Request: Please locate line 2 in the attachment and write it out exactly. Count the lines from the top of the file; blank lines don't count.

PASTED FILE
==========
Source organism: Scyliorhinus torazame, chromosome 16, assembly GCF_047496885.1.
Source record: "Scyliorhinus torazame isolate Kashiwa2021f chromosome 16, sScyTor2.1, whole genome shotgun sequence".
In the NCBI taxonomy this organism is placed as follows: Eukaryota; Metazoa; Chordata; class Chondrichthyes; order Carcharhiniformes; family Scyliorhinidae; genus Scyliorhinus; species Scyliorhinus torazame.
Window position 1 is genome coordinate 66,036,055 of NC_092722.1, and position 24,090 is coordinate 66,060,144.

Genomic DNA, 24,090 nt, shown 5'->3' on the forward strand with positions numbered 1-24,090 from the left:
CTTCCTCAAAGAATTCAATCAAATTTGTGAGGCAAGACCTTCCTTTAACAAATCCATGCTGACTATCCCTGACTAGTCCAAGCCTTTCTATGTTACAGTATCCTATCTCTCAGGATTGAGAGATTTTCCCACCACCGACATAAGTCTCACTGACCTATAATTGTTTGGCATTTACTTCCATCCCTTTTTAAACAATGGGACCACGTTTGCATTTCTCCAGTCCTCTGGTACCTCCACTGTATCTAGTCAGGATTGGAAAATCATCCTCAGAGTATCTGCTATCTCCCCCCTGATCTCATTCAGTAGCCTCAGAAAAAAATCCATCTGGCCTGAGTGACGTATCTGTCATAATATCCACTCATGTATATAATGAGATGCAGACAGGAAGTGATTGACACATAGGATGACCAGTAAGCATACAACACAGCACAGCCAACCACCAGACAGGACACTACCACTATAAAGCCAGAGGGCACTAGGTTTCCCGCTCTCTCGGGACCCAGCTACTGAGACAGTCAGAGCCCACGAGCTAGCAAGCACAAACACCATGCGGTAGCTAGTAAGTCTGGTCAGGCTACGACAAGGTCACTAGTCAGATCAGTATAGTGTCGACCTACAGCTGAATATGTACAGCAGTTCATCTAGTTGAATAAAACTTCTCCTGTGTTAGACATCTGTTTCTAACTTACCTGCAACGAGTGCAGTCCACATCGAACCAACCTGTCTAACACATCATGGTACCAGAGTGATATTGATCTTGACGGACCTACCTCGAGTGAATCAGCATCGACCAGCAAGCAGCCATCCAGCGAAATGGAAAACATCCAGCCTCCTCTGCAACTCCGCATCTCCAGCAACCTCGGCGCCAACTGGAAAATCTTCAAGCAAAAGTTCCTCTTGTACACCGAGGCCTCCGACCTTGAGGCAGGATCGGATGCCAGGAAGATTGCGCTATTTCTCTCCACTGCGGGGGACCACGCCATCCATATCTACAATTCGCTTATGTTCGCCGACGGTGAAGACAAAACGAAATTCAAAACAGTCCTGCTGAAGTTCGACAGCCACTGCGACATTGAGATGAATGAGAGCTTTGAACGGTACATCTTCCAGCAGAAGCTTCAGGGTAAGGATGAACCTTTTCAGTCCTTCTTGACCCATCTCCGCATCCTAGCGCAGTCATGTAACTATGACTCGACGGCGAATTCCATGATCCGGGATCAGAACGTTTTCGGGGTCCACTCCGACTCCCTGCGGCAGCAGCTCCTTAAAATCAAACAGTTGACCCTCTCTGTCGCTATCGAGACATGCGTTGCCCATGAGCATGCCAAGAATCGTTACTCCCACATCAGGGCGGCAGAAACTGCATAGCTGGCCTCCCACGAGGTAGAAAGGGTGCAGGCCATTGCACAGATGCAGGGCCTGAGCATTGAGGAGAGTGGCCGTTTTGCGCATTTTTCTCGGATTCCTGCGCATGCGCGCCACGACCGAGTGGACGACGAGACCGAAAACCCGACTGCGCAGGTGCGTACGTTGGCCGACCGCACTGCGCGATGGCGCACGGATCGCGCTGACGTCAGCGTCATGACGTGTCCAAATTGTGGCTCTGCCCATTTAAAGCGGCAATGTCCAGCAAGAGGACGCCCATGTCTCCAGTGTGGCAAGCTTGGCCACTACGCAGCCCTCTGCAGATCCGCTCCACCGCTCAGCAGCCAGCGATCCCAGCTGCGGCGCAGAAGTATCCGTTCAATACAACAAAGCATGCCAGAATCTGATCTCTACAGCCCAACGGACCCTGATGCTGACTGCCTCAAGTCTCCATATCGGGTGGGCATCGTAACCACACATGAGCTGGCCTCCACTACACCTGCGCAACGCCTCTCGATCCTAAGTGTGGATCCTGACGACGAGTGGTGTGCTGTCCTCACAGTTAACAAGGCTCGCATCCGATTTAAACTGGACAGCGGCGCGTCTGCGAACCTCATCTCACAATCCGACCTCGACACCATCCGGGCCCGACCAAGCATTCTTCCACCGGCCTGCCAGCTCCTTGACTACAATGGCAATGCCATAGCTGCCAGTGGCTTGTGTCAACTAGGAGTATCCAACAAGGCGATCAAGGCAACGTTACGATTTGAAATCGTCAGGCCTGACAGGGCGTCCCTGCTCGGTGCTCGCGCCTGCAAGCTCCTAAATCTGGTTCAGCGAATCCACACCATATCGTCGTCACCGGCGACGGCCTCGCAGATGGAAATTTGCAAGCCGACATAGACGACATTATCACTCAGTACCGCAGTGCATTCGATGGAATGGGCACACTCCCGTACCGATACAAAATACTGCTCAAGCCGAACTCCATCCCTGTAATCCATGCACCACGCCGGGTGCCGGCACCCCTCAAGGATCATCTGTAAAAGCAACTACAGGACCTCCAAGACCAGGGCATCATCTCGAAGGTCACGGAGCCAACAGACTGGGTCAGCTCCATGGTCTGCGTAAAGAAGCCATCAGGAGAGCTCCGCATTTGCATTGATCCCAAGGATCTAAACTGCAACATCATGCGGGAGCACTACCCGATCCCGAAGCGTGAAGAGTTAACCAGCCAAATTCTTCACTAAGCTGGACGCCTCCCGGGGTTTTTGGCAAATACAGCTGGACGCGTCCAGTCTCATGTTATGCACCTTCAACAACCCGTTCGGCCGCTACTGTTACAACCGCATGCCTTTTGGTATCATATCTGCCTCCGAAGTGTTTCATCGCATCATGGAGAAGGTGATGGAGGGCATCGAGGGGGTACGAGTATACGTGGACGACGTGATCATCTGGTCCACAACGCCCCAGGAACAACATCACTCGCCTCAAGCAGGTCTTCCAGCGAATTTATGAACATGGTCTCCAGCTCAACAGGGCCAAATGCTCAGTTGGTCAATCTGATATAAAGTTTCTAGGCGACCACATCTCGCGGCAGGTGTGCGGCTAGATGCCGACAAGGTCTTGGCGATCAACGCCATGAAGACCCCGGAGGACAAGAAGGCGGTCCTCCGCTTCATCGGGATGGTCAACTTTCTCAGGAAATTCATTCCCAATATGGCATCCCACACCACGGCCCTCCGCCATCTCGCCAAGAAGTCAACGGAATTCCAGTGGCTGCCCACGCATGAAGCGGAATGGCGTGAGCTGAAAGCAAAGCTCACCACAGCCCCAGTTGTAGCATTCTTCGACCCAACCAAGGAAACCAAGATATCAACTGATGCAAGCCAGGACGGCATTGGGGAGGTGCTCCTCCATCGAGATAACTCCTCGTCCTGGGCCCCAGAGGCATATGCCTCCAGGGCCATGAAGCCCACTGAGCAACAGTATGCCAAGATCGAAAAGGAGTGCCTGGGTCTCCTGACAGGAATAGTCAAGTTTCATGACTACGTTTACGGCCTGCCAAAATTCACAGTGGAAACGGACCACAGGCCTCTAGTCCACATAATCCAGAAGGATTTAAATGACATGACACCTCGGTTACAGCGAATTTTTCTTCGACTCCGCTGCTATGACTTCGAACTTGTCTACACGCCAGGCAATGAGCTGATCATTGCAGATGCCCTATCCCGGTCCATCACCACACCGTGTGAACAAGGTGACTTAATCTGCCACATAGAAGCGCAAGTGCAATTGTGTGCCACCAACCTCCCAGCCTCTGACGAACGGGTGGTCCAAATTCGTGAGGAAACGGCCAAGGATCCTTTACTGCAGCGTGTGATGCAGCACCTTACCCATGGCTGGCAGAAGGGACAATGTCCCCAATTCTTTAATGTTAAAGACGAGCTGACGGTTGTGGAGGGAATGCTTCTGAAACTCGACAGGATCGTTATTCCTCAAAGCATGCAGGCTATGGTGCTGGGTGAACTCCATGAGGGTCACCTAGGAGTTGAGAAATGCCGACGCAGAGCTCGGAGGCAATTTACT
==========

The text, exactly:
Source record: "Scyliorhinus torazame isolate Kashiwa2021f chromosome 16, sScyTor2.1, whole genome shotgun sequence".